The World Court ruled Friday that it has the authority to settle a legal dispute that has blocked the trial of two Libyans suspected of blowing up a Pan Am jet over Lockerbie, Scotland, in 1988.

Libya had asked the court to lift U.N. Security Council sanctions aimed at forcing the suspects' extradition. The United States and Britain argued that the World Court had no jurisdiction to hear Libya's case; the court rebuffed them Friday, saying it does.Libya welcomed the U.N. high court's decision and said it would renew pressure for a trial of the suspects in a neutral country. The United States and Britain have pressed for trial on their soil.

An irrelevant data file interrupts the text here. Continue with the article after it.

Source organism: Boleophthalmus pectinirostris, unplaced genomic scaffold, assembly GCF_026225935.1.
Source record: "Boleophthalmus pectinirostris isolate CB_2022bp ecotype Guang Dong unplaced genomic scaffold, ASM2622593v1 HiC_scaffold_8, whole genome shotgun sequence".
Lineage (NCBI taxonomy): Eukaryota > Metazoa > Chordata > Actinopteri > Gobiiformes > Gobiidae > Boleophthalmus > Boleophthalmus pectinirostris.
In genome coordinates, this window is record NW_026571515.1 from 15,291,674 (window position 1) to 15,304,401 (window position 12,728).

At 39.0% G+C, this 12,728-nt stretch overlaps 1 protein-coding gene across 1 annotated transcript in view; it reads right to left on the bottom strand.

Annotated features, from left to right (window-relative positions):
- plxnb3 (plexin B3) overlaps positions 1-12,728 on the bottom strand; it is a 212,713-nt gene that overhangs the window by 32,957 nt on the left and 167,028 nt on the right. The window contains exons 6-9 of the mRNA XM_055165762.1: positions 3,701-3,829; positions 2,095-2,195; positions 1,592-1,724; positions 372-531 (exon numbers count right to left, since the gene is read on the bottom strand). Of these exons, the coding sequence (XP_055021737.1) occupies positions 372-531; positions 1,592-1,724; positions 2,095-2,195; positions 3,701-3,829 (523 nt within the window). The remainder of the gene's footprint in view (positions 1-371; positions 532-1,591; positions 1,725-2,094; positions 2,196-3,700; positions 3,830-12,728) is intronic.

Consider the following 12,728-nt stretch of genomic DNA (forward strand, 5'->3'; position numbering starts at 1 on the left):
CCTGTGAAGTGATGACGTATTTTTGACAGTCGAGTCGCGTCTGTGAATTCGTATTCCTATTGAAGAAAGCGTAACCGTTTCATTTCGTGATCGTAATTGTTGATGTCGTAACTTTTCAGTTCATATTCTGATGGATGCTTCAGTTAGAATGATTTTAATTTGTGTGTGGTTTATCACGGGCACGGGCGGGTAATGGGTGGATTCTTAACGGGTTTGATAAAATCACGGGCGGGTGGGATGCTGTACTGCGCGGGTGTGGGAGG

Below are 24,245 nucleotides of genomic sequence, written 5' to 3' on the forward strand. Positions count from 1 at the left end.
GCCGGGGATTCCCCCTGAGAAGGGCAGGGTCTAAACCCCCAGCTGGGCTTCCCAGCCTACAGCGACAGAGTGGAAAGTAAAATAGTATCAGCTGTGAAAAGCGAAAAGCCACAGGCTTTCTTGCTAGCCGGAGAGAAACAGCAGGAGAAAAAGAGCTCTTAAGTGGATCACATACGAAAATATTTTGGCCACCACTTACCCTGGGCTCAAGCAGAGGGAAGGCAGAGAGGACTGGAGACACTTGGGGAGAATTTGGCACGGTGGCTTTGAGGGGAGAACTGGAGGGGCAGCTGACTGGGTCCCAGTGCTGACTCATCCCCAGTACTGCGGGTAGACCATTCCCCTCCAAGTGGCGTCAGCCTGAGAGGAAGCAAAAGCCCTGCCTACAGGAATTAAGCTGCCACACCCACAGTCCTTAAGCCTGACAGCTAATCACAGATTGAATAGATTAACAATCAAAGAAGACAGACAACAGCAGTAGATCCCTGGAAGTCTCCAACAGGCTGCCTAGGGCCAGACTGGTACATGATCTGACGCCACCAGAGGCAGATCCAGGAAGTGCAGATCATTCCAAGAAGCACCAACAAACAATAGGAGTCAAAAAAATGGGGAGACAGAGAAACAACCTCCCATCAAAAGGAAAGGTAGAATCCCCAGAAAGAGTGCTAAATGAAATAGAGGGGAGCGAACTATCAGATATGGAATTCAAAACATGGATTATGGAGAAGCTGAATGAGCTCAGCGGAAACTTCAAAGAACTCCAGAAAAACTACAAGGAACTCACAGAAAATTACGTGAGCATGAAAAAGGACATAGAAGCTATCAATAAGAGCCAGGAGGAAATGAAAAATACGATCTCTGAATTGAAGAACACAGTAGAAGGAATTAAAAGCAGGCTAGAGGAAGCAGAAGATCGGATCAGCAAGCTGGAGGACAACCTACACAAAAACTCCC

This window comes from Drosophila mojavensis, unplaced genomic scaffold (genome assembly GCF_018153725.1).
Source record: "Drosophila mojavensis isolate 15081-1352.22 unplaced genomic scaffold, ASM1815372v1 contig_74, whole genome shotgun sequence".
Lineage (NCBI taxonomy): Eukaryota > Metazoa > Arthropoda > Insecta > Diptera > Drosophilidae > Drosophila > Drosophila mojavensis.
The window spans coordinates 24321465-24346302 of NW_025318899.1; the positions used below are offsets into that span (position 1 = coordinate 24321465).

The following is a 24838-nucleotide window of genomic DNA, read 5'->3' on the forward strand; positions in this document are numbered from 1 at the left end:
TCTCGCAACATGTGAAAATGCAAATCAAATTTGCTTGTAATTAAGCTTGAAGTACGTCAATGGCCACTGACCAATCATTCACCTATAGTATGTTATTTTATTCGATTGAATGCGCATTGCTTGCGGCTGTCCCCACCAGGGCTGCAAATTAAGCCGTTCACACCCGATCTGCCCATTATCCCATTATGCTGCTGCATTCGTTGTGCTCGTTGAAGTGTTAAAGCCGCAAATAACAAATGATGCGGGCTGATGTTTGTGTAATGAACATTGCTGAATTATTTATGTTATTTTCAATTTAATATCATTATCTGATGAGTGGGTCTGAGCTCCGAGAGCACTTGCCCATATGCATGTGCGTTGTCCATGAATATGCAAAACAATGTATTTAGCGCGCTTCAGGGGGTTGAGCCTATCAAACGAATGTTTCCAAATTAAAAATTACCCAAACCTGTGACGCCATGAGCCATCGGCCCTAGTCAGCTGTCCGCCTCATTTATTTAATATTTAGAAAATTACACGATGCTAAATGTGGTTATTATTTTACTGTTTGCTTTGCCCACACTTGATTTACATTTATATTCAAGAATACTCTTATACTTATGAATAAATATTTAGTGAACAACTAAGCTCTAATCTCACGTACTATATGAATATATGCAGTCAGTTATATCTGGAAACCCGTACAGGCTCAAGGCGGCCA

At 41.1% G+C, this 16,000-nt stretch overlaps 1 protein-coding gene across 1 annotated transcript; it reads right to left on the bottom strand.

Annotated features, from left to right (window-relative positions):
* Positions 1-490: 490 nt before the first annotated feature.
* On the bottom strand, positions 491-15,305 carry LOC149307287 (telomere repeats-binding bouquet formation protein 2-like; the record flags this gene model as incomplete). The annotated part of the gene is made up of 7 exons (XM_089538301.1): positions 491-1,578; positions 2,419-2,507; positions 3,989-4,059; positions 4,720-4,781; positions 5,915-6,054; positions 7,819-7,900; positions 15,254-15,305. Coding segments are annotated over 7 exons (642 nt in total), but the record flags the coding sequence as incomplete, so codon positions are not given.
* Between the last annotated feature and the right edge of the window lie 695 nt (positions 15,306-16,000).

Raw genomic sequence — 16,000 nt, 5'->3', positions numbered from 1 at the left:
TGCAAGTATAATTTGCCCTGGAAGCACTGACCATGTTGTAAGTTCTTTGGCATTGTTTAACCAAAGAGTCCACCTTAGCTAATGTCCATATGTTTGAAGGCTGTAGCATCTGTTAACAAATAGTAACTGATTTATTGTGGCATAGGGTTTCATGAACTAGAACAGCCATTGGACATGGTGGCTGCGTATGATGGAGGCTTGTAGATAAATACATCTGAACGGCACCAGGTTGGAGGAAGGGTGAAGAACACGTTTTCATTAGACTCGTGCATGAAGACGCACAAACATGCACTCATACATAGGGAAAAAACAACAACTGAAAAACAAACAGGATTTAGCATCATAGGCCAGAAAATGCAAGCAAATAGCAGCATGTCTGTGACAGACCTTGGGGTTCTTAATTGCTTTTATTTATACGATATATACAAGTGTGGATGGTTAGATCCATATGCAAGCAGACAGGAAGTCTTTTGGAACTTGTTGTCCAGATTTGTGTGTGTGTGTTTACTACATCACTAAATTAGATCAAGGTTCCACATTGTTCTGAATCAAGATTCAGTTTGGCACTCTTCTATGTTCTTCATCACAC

The ruling drew sharply differing reactions from families of the 270 people killed in the air and on the ground when a suitcase bomb shredded U.S.-bound Flight 103 over Lockerbie on Dec. 21, 1988. Their hopes for a trial have been frustrated by years of legal wrangling, and the families have split on the key issue of where any trial should be held.

Friday's ruling did not address venue. It could be years before that matter is settled.

Dr. Jim Swire, who lost his daughter, Flora, in the explosion and who now represents a group of British relatives of victims, said he was "very excited" by the court's intervention, which he hopes could avert an unbreakable deadlock on where the trial should be held.

In America, however, some families thought it intolerable interference with what they saw as the United States' right to prosecute.